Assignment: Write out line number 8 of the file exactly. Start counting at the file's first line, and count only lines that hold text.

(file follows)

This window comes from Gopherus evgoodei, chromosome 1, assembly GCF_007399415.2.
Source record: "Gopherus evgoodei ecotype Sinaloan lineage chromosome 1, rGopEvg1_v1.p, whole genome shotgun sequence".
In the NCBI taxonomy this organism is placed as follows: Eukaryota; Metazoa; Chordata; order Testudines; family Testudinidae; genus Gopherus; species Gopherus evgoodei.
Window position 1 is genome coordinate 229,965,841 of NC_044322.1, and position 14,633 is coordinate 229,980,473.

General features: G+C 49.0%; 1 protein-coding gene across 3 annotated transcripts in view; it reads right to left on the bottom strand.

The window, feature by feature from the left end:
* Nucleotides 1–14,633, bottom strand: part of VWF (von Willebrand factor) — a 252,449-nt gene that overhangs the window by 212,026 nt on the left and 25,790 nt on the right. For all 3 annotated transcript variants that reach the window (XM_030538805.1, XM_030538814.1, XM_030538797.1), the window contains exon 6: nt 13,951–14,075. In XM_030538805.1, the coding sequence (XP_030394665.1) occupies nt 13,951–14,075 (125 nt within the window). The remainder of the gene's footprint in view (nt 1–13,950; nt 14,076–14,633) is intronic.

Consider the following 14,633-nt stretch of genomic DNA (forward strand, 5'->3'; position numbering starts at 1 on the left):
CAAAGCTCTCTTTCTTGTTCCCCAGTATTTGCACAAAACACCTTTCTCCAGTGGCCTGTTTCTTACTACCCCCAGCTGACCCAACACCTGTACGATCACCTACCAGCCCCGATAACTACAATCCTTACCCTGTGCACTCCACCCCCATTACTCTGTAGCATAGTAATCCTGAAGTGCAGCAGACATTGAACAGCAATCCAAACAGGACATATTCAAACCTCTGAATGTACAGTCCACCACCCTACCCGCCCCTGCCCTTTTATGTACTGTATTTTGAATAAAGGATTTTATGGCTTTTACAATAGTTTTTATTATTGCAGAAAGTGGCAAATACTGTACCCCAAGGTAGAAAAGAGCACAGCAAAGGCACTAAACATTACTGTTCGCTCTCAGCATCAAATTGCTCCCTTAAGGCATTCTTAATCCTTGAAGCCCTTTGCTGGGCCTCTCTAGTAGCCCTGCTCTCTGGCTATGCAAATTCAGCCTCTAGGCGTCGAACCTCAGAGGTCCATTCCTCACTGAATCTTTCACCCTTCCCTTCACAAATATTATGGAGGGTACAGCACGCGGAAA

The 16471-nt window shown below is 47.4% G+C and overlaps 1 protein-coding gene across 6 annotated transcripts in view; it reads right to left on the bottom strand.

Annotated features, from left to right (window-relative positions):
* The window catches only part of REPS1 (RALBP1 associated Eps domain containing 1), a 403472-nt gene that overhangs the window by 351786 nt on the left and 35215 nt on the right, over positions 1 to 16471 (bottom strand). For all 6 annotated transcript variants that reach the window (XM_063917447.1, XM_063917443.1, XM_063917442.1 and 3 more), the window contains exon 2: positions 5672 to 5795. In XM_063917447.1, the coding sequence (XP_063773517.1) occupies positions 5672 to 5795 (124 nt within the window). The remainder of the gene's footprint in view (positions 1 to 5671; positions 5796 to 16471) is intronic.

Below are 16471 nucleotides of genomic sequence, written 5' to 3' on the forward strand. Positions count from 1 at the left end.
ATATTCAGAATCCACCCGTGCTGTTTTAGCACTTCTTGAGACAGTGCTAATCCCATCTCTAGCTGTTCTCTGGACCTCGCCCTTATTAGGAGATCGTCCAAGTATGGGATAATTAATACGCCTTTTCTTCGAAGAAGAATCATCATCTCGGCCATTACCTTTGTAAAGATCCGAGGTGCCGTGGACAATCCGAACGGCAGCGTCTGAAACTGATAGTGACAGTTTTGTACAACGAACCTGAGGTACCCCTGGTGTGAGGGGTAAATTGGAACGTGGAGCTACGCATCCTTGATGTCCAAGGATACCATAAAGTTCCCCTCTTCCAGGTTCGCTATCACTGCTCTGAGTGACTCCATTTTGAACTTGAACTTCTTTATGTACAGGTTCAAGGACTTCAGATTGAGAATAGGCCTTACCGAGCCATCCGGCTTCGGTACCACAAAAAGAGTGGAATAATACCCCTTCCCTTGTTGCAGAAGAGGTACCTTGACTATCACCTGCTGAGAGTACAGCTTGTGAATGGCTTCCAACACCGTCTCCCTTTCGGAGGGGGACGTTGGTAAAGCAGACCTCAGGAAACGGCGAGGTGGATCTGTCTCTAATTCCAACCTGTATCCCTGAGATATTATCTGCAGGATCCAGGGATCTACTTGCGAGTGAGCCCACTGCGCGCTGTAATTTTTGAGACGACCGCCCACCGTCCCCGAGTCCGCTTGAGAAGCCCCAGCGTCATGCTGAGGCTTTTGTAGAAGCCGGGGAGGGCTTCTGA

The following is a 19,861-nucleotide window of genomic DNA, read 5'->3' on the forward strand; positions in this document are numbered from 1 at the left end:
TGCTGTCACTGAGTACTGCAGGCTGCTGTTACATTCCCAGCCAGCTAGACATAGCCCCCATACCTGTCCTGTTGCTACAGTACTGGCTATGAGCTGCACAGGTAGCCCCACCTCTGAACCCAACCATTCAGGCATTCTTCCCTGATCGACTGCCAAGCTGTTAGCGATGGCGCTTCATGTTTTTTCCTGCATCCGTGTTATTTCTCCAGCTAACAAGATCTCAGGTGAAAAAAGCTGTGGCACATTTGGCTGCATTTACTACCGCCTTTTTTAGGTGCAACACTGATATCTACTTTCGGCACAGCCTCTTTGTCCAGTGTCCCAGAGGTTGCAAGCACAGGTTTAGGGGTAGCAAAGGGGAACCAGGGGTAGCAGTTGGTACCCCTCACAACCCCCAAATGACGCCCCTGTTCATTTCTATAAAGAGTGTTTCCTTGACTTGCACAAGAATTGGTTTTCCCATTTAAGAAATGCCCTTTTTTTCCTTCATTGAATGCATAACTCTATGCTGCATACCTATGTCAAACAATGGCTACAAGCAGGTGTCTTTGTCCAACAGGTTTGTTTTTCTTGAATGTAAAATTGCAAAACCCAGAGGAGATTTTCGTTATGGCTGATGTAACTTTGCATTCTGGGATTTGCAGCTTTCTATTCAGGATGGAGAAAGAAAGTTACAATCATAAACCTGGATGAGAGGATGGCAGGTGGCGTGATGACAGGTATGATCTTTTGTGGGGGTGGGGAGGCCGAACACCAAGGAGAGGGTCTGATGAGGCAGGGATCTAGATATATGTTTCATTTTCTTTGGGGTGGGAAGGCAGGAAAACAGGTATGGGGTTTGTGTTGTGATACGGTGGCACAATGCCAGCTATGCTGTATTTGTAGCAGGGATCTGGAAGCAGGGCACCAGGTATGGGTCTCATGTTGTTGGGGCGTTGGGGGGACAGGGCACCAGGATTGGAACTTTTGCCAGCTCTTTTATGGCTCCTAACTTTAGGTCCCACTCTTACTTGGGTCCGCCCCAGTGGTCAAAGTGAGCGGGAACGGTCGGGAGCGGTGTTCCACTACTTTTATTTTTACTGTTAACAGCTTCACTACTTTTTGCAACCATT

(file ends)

Consider the following 14,633-nt stretch of genomic DNA (forward strand, 5'->3'; position numbering starts at 1 on the left):